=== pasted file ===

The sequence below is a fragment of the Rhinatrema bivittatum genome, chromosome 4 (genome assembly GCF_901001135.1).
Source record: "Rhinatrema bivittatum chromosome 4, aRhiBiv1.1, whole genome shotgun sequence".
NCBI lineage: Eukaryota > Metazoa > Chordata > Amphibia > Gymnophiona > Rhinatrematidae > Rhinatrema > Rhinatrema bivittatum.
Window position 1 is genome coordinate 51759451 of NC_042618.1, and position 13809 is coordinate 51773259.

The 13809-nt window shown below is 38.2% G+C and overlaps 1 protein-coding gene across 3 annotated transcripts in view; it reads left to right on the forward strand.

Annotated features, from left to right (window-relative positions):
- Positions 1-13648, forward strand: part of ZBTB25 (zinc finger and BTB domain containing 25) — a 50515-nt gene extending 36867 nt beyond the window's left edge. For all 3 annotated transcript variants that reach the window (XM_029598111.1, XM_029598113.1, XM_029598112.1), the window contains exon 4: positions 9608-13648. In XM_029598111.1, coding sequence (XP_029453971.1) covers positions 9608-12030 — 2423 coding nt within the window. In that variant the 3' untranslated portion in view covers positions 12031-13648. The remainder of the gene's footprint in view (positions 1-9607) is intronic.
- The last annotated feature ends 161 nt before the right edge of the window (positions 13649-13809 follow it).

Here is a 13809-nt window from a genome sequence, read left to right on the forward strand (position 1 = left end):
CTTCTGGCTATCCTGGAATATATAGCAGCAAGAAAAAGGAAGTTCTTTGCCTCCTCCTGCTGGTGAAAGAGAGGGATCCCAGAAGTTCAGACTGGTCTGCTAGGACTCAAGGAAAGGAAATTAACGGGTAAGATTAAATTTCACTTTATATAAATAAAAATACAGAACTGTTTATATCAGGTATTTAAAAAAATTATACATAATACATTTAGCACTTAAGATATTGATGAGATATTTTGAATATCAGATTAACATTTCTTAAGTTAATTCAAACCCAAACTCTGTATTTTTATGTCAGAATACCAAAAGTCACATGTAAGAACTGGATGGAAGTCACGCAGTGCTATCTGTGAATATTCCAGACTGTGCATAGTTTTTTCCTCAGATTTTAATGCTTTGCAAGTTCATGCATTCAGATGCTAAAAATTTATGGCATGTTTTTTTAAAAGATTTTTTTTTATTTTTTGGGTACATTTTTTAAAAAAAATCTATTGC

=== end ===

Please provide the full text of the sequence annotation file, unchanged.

The sequence below is a fragment of the Rhinatrema bivittatum genome, chromosome 4 (genome assembly GCF_901001135.1).
Source record: "Rhinatrema bivittatum chromosome 4, aRhiBiv1.1, whole genome shotgun sequence".
NCBI lineage: Eukaryota > Metazoa > Chordata > Amphibia > Gymnophiona > Rhinatrematidae > Rhinatrema > Rhinatrema bivittatum.
Window position 1 is genome coordinate 51759451 of NC_042618.1, and position 13809 is coordinate 51773259.

The 13809-nt window shown below is 38.2% G+C and overlaps 1 protein-coding gene across 3 annotated transcripts in view; it reads left to right on the forward strand.

Annotated features, from left to right (window-relative positions):
- Positions 1-13648, forward strand: part of ZBTB25 (zinc finger and BTB domain containing 25) — a 50515-nt gene extending 36867 nt beyond the window's left edge. For all 3 annotated transcript variants that reach the window (XM_029598111.1, XM_029598113.1, XM_029598112.1), the window contains exon 4: positions 9608-13648. In XM_029598111.1, coding sequence (XP_029453971.1) covers positions 9608-12030 — 2423 coding nt within the window. In that variant the 3' untranslated portion in view covers positions 12031-13648. The remainder of the gene's footprint in view (positions 1-9607) is intronic.
- The last annotated feature ends 161 nt before the right edge of the window (positions 13649-13809 follow it).

Here is a 13809-nt window from a genome sequence, read left to right on the forward strand (position 1 = left end):
CTTCTGGCTATCCTGGAATATATAGCAGCAAGAAAAAGGAAGTTCTTTGCCTCCTCCTGCTGGTGAAAGAGAGGGATCCCAGAAGTTCAGACTGGTCTGCTAGGACTCAAGGAAAGGAAATTAACGGGTAAGATTAAATTTCACTTTATATAAATAAAAATACAGAACTGTTTATATCAGGTATTTAAAAAAATTATACATAATACATTTAGCACTTAAGATATTGATGAGATATTTTGAATATCAGATTAACATTTCTTAAGTTAATTCAAACCCAAACTCTGTATTTTTATGTCAGAATACCAAAAGTCACATGTAAGAACTGGATGGAAGTCACGCAGTGCTATCTGTGAATATTCCAGACTGTGCATAGTTTTTTCCTCAGATTTTAATGCTTTGCAAGTTCATGCATTCAGATGCTAAAAATTTATGGCATGTTTTTTTAAAAGATTTTTTTTTATTTTTTGGGTACATTTTTTAAAAAAAATCTATTGC